A sport is more than a game when it leads players to higher achievements.
The last time I saw Khalif El-Salaam he was a 14-year-old eighth-grader at Asa Mercer Middle School in Seattle’s Beacon Hill neighborhood. That was seven years ago, and I was writing about the school’s Ultimate Frisbee team.
My interest was not so much the sport, but the use to which it was being put by the coach, Sam Terry, as an instrument of uplift for a group of kids who were short on opportunities.
El-Salaam is a good example of how well that has worked. He’s headed into his fourth year at the University of Washington, majoring in political science and taking a lot of economics classes, too. The Seattle native is the first in his family to attend college.
Last month, he played for the U.S. team that won the world championship for players 23 and under. And two friends, Henry Phan and Arianne Lozano, both also members of his Mercer team, were part of the team that won in London. Three from one middle school.
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Before Terry took up coaching at Mercer, Seattle was producing top players, but most of them were in private or North End schools. (Terry is a 2000 graduate of The Northwest School, which always fields good teams.) He brought more economic and racial diversity to the sport, all while giving his players something to help them grow.
El-Salaam didn’t know anything about Ultimate at first. He liked football and would toss a ball around with some other guys after school. One day the ball landed on the roof. The boys were standing around and Terry came over and asked if they’d like to use some Frisbees.
Eventually he asked if they’d like to come play with the small team he had, nothing serious, just playing around with the Frisbee. Later he and fellow coach Rex Gaoaen taught them some rules and took them to watch some top teams play. The team they joined didn’t do too well at first, but they kept getting better, and it was not because Terry pushed, but because they did.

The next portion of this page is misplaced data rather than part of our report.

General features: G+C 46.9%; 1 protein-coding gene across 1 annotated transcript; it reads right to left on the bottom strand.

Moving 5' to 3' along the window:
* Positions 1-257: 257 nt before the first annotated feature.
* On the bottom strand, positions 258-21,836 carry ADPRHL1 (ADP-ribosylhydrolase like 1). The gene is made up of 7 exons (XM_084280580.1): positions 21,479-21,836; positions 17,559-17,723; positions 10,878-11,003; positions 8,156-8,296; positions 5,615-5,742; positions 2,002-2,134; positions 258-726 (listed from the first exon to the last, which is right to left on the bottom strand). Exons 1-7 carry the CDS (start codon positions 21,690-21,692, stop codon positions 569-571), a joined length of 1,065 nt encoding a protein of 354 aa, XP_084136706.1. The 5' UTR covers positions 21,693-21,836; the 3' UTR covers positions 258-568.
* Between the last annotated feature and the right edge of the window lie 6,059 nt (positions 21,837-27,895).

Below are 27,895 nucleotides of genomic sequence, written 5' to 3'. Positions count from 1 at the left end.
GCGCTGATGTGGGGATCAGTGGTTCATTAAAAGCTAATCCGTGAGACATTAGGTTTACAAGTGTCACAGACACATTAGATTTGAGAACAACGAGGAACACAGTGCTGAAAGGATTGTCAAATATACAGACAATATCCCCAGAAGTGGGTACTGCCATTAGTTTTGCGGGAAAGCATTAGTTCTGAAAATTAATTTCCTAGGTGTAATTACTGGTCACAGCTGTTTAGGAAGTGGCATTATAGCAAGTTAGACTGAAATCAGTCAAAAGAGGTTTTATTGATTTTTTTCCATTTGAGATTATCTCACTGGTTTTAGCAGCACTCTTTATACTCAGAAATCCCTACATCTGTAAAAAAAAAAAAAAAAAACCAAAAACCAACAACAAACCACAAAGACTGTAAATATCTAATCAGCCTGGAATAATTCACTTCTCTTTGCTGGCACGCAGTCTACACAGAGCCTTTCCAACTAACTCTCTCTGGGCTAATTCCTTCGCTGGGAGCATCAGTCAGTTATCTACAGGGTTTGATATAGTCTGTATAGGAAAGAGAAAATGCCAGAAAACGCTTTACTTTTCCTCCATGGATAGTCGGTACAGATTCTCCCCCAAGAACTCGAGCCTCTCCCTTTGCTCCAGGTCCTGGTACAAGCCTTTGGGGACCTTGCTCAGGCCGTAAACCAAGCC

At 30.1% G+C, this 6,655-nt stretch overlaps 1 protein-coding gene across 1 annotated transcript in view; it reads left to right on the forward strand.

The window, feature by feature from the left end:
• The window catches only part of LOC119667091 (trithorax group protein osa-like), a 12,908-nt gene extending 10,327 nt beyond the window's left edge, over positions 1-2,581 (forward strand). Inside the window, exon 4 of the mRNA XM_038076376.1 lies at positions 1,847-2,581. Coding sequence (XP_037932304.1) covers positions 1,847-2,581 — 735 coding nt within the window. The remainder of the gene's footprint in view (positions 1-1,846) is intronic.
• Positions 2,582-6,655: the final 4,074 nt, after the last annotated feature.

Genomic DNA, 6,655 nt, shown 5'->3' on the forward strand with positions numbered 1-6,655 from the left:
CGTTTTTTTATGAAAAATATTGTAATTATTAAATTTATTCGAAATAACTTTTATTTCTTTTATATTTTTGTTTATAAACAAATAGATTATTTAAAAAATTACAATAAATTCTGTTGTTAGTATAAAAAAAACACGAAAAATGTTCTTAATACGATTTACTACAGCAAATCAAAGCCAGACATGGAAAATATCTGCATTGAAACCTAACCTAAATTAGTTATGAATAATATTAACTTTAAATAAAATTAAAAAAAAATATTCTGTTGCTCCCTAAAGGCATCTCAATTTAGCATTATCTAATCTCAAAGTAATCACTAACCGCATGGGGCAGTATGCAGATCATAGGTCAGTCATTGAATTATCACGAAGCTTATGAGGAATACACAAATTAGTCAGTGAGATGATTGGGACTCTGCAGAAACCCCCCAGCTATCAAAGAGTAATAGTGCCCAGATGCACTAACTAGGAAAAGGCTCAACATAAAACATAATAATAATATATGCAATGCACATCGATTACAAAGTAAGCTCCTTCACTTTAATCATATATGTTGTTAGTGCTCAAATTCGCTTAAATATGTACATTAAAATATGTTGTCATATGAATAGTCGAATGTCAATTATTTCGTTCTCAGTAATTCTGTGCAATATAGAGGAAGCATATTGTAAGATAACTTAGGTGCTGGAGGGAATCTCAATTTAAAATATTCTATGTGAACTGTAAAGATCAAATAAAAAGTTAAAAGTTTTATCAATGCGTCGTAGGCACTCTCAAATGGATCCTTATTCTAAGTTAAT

When I visited with El-Salaam this week, he told me that before Ultimate, he didn’t have confidence that he could identify a goal and reach it. Through Ultimate, he saw the results of applying the work ethic he already had.
The Ultimate team also became a core of friends who wanted to succeed and who still push each other to achieve. That competitiveness seeped into the classroom, where they challenged each other, he said, “Who’s going to get the highest score on this test? Who’s going to do best on this math work sheet?”
They earned championships and good grades.
His family played a role in his success, too. El-Salaam’s mother (who died while he was in high school) picked Kahlif from a book of Arabic names and always told him that Kahlif El-Salaam means leader of peace, so he should behave accordingly.
After middle school, El-Salaam said, “I was going to go to Franklin (High School) because I lived nearby and my older brother was there, but Sam said I should apply to Northwest.” He said Terry told them it had really good teachers and the school would “offer opportunities that would set us up for success in the future.”
El-Salaam said he and two other Mercer students got into the school. “Northwest was amazing and I enjoyed my four years there.” He learned math and the sciences, but “also how to do mime, to dance and to paint.” And he played more Ultimate.
The Northwest School paid his tuition, so he goes back often and tries to repay the kindness with his time.
Time is something he’s learned to manage carefully. Usually, when he’s not in class or studying, he’s working (delivering pizza), or most often involved in Ultimate. He plays for a local professional team, The Rainmakers, and for a coed club team, Seattle Mixtape (formerly the Ghetto Birds) and for the UW Sundodgers. He also volunteers as a coach. (And last week the International Olympic Committee blessed the sport with its recognition, so maybe there’s an Olympic medal ahead.)
What he’s learned about balancing all that is to do what you’re doing 100 percent, because you can’t do anything well while thinking about something else.
Over the past several years, Ultimate Frisbee teams have sprung up all over Southeast Seattle. Terry co-founded another program, All Girls Everything Ultimate Program (AGE UP), and many more students have stories to tell about the lessons they learned throwing a Frisbee around.
Some of those lessons could be learned from participating in other sports, too, but Ultimate does have an unusual culture that encourages cooperative sportsmanship and fairness. Players are their own referees. They cheer good efforts by the other team. But Terry’s goals for his players off the field added something special.
A route to success is more than a game.